Cook points at “less heat escaping to space” – Jo says –this doesn’t mean anything. We assume he means less heat escapes at certain frequencies (which he should have said). Sections of the outgoing spectrum are missing (e.g. Harries et al), which shows that CO2 is stopping some outgoing radiation and is a greenhouse gas (and we knew that already), but it doesn’t show that overall extra heat is staying in the system. The heat absorbed by CO2 is probably just rerouting out from other wavelengths (say, for example through emissions from the dominant greenhouse gas — water vapor). Indeed 28 million radiosondes suggest this is happening. The water vapor emissions layer is falling (not rising as the models predicted with the “hot spot”). We live on The Water Planet — the climate is driven by clouds, humidity, and our oceans — changes in these swamp the tiny effect of a trace gas. [This paragraph was edited for clarity, see notes below*]

The rate of warming in the 1980s peaked at the same rate that the globe warmed at in the 1920s and the 1880s (0.16C per decade). Ask Phil Jones. All that CO2 did not make any difference to the peak rate of global warming per decade. After World War II temperatures fell as CO2 rose. In the ice cores there are many examples of warmer temperatures causing CO2 to rise, and no clear examples of the opposite.

Since the year 2000 humans have put out 30% of all their CO2 and there is nothing to show for it.

I predict Brian Cox and Lily Serna will smile knowingly and talk about a “consensus”. Brian Cox may say the phrase “basic physics”.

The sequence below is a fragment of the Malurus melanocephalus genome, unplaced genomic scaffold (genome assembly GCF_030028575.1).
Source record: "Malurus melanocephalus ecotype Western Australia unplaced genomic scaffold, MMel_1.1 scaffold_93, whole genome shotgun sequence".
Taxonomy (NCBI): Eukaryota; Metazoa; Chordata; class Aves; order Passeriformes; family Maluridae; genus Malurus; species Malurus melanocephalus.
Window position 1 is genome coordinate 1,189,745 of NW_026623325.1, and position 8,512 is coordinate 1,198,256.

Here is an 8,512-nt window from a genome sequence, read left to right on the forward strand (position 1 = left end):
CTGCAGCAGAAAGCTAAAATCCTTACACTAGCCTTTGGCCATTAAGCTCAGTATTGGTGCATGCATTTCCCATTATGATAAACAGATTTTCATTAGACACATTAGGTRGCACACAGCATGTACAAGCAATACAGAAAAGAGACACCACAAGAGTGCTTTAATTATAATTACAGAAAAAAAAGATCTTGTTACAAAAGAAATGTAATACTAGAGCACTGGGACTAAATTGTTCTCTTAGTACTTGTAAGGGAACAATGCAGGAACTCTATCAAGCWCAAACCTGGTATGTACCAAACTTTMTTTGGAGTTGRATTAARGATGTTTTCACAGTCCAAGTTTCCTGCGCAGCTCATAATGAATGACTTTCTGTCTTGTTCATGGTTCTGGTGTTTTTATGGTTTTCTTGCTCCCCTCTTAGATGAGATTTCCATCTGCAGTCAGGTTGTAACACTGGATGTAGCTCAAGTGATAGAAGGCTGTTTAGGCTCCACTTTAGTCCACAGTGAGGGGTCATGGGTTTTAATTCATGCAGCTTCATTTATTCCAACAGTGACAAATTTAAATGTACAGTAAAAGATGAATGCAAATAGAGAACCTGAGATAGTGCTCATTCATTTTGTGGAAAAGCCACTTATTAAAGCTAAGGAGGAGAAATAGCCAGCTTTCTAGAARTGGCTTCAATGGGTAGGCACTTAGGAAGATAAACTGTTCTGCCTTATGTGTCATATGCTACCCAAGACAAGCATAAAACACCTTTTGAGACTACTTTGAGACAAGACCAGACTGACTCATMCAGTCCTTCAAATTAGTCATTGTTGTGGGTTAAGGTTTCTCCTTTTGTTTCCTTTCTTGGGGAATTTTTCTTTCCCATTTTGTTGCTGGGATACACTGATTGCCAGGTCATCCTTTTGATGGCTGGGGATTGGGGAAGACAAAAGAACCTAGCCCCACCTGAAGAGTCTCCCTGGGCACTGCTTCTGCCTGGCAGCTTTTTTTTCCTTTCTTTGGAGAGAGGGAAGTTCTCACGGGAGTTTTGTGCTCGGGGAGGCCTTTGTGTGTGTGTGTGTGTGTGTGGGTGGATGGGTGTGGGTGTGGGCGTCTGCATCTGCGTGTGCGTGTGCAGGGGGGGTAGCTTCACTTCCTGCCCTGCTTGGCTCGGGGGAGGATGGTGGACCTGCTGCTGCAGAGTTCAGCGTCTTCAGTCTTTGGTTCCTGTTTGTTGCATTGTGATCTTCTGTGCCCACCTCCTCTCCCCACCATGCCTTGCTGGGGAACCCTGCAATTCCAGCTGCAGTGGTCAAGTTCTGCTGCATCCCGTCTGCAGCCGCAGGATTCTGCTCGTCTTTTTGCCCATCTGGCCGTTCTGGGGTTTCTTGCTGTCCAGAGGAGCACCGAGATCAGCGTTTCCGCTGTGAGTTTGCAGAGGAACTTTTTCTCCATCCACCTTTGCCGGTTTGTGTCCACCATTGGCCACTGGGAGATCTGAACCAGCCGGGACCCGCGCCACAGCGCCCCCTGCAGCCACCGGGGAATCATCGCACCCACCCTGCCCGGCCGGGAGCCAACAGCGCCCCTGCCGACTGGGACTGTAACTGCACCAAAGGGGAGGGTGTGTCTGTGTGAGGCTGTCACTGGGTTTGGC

As an honours student Lily Serna modeled pesticides feeding into the Great Barrier Reef.

“Using the existing CSIRO model the aim of my project is to develop an understanding of how pesticides move through the Fitzroy Estuary system in order to mitigate impacts on the Great Barrier Reef in light of predictions about climate change. The model also aims to describe the impact of increased or decreased pesticide usage on this fragile environment.

According to Wikipedia “Serna intends to complete a Ph.D. in environmental science”


For other viewers, theoretically, if you can find it, the show should appear on iview (sorry for overseas readers, I don’t know if that plays for you. Though  hear the “Modify Headers” App for Firefox may work for Ex-pats if they use their Australian IP).  Last weeks episode includes PJ O Rourke.

Twitter Feed Q& A

UPDATE There are video’s with these tweets but you’ll need to use the Twitter link.

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In 2009: Warming would stop 2020 Olympics. Now disaster moved to 2084

In 2009: The 2016 Rio Games predicted be the last

Global warming could make 2016 Games ‘the last Olympics in the history of mankind’, says Tokyo governor.

“Global warming is getting worse. We have to come up with measures without which Olympic Games could not last long.

“Scientists have said we have passed the point of no return,” said Ishihara.

August 2016: The 2080 Games predicted to be the last

Move that disaster by 60 years: